1960 Blues: Prestige Bluesville

In the previous article we discussed Prestige Records in 1960 and how the label started to diversify its portfolio of albums with specialty sub labels. Moodsville was geared towards jazz audiences that wanted something easier on the ear than a blowing session, and Swingville for those seeking some of the traditional jazz flavor from days before bebop entered the scene. Another specialty label, and my favorite of the lot, was Bluesville. It focused mostly on acoustic music of the folk-blues type, and in many cases gave new life to artists who by that time have been virtually forgotten and long absent from a recording studio. Let’s take a look at albums the label released in its first year of operation.

The first artist to record and release an album on Bluesville was Al Smith with the album Hear My Blues, BVLP 1001. Smith came through a recommendation from Eddie “Lockjaw” Davis, who at the time had his Eddie “Lockjaw” Davis Showcases series with Prestige. It is an interesting choice for the label’s debut, as Al Smith was not a blues singer, and definitely not one of the old guard as is the case with most of the releases on the label.

Al Smith was born in 1936 in Columbus, Ohio. He moved in his childhood to New Orleans, where he learned to sing the gospel and play the piano. In 1955 he relocated to New York and performed with various gospel choirs. He was also part of the musical group Gospel Clefs.

During a jam session at the Key Club in Newark, New Jersey, Smith caught the attention of Eddie “Lockjaw” Davis, who brought him into the recording studio in September 1959 for the first time to record this album here. He is accompanied by the then-popular team of Eddie “Lockjaw” Davis on tenor sax and Shirley Scott on organ. Together they recorded a number of albums for Prestige during that period.

Al Smith – vocals

Eddie “Lockjaw” Davis – tenor saxophone

Shirley Scott – organ

Wendell Marshall – bass

Arthur Edgehill – drums

Also in 1959, Bluesville became the outlet that gave Willie Dixon the opportunity to record his first solo LP. A very late debut for a musician with a career of 20 years and a legendary run at Chess Records, a period in which he wrote classics such as Hoochie Coochie Man, I Just Want to Make Love to You, Little Red Rooster and Spoonful. In the late 1950s and early 1960s he teamed up with pianist Memphis Slim on recording sessions and live dates.

Memphis Slim also had a parallel career of about 20 years as a Chicago blues musician, recording with various labels and releasing singles. Interestingly he also did not record his debut LP until that period.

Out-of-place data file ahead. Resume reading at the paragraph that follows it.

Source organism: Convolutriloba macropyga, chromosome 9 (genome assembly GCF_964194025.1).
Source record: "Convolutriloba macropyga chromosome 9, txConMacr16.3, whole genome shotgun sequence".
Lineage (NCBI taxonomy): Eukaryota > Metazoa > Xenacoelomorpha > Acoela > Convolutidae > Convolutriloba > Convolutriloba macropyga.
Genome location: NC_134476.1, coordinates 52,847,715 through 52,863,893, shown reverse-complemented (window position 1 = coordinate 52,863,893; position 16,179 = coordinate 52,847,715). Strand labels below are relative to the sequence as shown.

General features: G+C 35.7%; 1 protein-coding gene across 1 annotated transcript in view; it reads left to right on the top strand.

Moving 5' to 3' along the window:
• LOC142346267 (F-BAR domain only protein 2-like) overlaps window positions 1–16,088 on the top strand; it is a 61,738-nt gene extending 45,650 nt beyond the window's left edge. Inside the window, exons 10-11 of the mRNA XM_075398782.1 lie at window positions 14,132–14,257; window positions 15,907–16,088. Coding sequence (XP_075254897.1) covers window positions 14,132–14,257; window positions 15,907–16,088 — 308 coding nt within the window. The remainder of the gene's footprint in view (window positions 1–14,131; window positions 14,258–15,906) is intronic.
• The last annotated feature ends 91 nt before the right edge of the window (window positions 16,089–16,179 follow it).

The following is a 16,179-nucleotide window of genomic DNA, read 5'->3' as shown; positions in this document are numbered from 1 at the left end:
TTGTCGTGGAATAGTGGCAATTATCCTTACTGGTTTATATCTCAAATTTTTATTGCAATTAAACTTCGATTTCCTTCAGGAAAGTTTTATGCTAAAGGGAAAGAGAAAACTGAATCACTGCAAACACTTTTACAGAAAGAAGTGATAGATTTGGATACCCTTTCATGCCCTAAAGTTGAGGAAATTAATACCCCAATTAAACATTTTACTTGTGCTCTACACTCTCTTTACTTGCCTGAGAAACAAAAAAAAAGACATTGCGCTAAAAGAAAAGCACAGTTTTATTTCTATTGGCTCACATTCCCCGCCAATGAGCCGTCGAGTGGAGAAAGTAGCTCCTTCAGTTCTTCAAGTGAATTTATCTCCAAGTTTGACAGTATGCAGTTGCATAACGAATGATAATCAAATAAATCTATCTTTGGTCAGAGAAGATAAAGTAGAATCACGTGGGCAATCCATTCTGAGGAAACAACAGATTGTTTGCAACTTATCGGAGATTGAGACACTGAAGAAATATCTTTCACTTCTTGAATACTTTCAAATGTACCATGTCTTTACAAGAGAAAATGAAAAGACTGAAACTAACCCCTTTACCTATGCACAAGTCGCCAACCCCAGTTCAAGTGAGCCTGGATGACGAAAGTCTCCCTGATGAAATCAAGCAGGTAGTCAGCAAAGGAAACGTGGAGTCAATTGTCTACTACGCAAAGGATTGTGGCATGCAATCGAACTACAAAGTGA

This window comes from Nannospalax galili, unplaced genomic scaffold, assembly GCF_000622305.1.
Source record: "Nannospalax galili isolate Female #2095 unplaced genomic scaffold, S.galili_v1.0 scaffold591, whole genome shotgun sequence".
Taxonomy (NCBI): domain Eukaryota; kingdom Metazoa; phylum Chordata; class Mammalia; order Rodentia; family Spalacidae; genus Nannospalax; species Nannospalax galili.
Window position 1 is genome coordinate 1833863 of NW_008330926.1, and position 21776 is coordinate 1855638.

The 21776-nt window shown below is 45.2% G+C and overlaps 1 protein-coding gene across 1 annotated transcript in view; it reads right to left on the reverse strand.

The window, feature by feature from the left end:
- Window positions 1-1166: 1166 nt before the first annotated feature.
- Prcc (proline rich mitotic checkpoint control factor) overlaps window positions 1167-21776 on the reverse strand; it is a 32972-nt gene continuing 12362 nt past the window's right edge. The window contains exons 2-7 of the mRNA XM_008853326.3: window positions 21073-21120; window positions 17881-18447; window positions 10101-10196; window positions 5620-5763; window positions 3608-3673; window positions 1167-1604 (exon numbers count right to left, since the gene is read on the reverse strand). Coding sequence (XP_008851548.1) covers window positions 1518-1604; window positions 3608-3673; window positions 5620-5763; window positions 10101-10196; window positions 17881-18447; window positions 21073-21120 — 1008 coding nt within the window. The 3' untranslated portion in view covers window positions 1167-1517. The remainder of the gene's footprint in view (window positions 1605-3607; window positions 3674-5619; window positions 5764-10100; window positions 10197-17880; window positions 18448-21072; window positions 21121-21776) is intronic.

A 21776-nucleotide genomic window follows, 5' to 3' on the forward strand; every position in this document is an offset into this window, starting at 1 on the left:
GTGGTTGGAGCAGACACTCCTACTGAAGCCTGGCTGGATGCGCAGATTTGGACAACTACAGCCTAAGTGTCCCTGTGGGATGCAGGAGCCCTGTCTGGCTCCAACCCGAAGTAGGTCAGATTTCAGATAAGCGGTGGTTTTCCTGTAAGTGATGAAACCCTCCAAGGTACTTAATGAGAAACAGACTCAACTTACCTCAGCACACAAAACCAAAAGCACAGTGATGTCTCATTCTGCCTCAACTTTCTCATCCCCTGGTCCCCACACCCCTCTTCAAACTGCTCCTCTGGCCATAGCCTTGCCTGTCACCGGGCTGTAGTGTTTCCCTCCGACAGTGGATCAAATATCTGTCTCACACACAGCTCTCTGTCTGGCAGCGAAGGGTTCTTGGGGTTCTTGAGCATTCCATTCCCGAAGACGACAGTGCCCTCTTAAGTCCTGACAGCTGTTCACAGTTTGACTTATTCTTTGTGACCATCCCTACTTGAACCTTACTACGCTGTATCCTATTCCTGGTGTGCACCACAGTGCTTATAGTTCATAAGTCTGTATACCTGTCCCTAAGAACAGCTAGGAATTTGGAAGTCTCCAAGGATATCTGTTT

Although the two were constantly touring, they did not spend much time in New York City, their music not sought after at the Big Apple. However Prestige seized the opportunity of a break between flights and rushed them into Rudy Van Gelder’s studio with a number of accompanying musicians to record the album Willie’s Blues. It was cut in a quick two-hour session.

Willie Dixon – double bass, vocals

Memphis Slim – piano

Gus Johnson – drums

Wally Richardson – guitar

Al Ashby – tenor saxophone

Harold Ashby – tenor saxophone

One more blues singer who has been active in the music business for some time and only in 1960 got to record her debut solo album with Bluesville is Mildred Anderson. In the early 1950s she joined Bill Doggett’s band for three years and had a hit with that group singing the tune No More in Life. About her signing she said, “It’s this way about the blues. I listen to Ella and Dinah, catching their phrases and breaks. But the way I work with a tune and a lyric is a style all my own. It comes from inside me.”

In the late 1950s Anderson worked as a solo singer and performed at many night clubs, honing her skills in delivering the blues: “I do a song the way I feel it and I can usually sense what an audience wants when I walk out there in front of a mike. I try to bring it right down front for them and I can tell when I’m getting the message across.”

Mildred Anderson recorded two albums on Bluesville, both in 1960. The first is Person to Person, one more “Eddie Lockjaw Davis showcases” album and the second No More in Life, featuring her hit of the same name.

Mildred Anderson – vocals

Al Sears – tenor saxophone

Robert Banks – organ

Lord Westbrook – guitar

Leonard Gaskin – bass

Bobby Donaldson – drums

Roosevelt Sykes was born in Arkansas in 1906, and after his family moved to St. Louis he began playing the church organ. He quickly switched to the piano: “I don’t play the organ anymore. A fellow has to pound on something, you’ve got to mash it.” At the age of 15 he was playing piano blues all over town: “When I did get started, I wouldn’t do nothing else, just play piano….If I didn’t play, I didn’t eat.” He was nicknamed “The Honeydripper” early in life for his genial personality, and also scored a hit by that name. He moved to Chicago in 1941, where he started recording for a number of labels and formed his band the Honeydrippers. After a stint in New Orleans he moved back to Chicago, where he came to the attention of producer Esmond Edwards at Bluesville through another recording artist on the label, Memphis Slim.

His first album on Bluesville, The Return of Roosevelt Sykes, was recorded in 1960 and marked his return to the recording studio after being absent from that facility for five years. The same year he recorded his second album, the aptly named The Honeydripper.

Roosevelt Sykes – piano, vocals

King Curtis – tenor saxophone

Robert Banks – organ

Leonard Gaskin – bass

Belton Evans – drums

If a five year absence from a recording studio sounds like a long time for an active musician, what about 26 years? Such is the case of guitar player Elmer Snowden. The album Blues & Ballads by Lonnie Johnson with Elmer Snowden brings together two blues artists that as chance would have it, were both born in the year 1900.

Elmer Snowden started his musical career as a jazz banjo player in a period when finding gigs was very hard: “We had to split a hot dog five ways and nobody would book us.” But finding gigs he did and eventually led several successful bands in the 1920s and 1930s, and also accompanied Bessie Smith on a number of her records. His last commercial recording prior to this album here was in 1934 for the Bluebird label.

Lonnie Johnson had a wonderful career as a guitarist, making lots of recordings between 1915 and 1954 on labels including Okeh, Columbia and Decca. He recorded duets with Charlie Christian in 1929, and played 12-string guitar with Duke Ellington’s Orchestra and Louis Armstrong’s Hot Five. Quite a history right there.